These New Puritans - Hidden
This year's Merriweather Post Pavilion? A Horrors-style transformation from indie ne'er-do-wells to sonic astronauts? Some are making such claims for the second album from Southend's These New Puritans, a heady melange of r'n'b rhythms, brass, bassoon and monastic choirs that makes few concessions to marketability or fashion.
The tentative brass of 'Time Xone' may lull the listener into expecting something akin to The Delgados but the guitars never appear and the drums don't kick in until the Middle Eastern beats of 'We Want War' start hammering out their battle cry, the sound of a sword being unsheathed cutting through the tension. 'Three Thousand' is low-rider sinister, "slicing through time" before the jazzy pulses of 'Hologram' releases some of the pressure. 'Attack Music' revisits the pervading thread of post-millenial dread ("It was September / This is attack music") and finally a dirty fuzz guitar breaks through, struggling to find a place between the stabs of woodwind. 'Orion' flirts with Klaxons-style mysticism/nonsense before the sweet pastoralisms of 'Canticle' briefly swap the vastness of space for green English meadows.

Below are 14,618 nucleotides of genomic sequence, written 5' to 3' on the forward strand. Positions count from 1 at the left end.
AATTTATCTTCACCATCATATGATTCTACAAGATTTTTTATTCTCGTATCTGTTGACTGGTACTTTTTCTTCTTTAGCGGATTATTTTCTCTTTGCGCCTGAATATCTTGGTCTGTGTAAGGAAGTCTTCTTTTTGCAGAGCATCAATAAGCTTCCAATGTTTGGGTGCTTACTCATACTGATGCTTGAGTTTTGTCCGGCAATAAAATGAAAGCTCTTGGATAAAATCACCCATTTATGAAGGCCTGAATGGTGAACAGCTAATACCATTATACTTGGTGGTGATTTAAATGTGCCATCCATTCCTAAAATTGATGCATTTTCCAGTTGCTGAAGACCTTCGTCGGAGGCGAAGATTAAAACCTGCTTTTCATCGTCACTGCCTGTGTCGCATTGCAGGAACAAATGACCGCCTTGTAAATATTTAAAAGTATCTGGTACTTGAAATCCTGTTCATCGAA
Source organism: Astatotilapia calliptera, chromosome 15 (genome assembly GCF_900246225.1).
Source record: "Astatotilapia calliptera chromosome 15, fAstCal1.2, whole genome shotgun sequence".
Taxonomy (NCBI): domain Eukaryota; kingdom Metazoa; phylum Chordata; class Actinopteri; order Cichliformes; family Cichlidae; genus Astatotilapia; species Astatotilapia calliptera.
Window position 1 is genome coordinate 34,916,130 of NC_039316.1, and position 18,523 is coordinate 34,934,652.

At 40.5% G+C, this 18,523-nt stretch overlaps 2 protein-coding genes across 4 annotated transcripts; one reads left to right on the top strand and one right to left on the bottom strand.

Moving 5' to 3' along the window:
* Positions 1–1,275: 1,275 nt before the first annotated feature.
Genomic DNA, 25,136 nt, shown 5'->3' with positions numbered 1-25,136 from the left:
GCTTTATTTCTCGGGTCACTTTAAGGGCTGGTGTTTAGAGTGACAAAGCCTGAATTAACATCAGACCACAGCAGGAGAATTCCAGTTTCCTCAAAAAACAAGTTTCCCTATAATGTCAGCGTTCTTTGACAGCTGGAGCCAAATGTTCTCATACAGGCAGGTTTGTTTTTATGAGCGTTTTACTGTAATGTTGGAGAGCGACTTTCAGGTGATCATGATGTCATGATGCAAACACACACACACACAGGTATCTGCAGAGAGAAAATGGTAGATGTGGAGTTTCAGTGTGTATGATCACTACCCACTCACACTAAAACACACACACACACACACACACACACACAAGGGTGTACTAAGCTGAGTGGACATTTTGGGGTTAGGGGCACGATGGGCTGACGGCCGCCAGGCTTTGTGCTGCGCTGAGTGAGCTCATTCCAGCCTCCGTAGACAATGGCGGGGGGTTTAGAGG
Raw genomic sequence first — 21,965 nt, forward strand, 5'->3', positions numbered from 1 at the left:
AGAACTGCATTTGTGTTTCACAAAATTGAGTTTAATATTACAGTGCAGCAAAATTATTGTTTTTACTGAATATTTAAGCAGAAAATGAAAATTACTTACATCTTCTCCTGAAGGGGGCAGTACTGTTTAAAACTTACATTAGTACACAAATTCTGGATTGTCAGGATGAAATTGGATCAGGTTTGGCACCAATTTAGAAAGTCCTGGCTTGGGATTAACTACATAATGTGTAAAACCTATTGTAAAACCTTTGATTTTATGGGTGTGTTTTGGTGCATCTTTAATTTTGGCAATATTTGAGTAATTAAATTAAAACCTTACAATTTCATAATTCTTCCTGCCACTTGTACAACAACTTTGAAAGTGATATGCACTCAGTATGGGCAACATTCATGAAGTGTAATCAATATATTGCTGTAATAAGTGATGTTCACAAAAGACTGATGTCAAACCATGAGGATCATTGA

'White Chords' dares bring a little more humanity, with a chorus that actually dares radio producers to give it some airtime. Closer '5' sees the woodwind dance around the more sombre brass: Elgar, Powell and Pressburger and a particularly English kind of sadness, of musty drawing rooms and plates of uneaten cucumber sandwiches.
So a brave album then, but not without faults. There are times when tracks reek too much of a rejected score for Assassin's Creed III and where ambition exceeds execution, where the vocals do little beyond sit blandly atop the beats.
And is it as radical as some claim? There are hints of Goblin and Ennio Morricone if you want to look for them, as well as any number of modern minimalist composers. What may be the most interesting thing Hidden brings to the table is that it is an 'indie' music whose touchstones are film and game soundtracks and Xzibit, not The Byrds or The Beatles. How interested we are in such a notion will not be decided here, but in the record shops and at the download sites.